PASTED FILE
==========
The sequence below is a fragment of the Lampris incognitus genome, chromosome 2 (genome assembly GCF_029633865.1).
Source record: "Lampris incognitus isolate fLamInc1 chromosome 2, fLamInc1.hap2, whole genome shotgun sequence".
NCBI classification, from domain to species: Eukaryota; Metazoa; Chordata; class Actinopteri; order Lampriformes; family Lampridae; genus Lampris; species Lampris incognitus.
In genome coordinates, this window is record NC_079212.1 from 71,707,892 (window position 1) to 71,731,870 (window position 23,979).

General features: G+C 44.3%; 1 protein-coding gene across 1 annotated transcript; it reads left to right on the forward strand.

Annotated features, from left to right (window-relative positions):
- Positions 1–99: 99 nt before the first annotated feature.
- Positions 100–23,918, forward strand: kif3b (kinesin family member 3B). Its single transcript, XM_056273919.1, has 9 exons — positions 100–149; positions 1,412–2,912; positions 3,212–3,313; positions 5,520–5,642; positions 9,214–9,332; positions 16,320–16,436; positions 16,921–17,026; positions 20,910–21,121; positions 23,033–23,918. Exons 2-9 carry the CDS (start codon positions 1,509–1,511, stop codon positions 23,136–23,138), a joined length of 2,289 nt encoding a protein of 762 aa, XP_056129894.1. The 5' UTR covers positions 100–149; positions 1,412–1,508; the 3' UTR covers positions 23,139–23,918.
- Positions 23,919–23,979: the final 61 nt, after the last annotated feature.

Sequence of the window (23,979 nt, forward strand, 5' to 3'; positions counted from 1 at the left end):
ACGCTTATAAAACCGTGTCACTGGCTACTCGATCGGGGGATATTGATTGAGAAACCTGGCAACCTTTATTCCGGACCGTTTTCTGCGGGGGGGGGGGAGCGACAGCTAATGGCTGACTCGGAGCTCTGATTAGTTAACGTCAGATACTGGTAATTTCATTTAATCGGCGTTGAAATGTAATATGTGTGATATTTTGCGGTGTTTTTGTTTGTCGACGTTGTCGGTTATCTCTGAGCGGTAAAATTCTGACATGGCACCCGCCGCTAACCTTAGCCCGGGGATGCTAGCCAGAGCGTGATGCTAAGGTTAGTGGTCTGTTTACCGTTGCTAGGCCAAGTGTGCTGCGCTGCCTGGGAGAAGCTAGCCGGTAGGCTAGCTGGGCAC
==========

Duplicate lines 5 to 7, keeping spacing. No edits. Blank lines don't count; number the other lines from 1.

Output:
General features: G+C 44.3%; 1 protein-coding gene across 1 annotated transcript; it reads left to right on the forward strand.

Annotated features, from left to right (window-relative positions):
- Positions 1–99: 99 nt before the first annotated feature.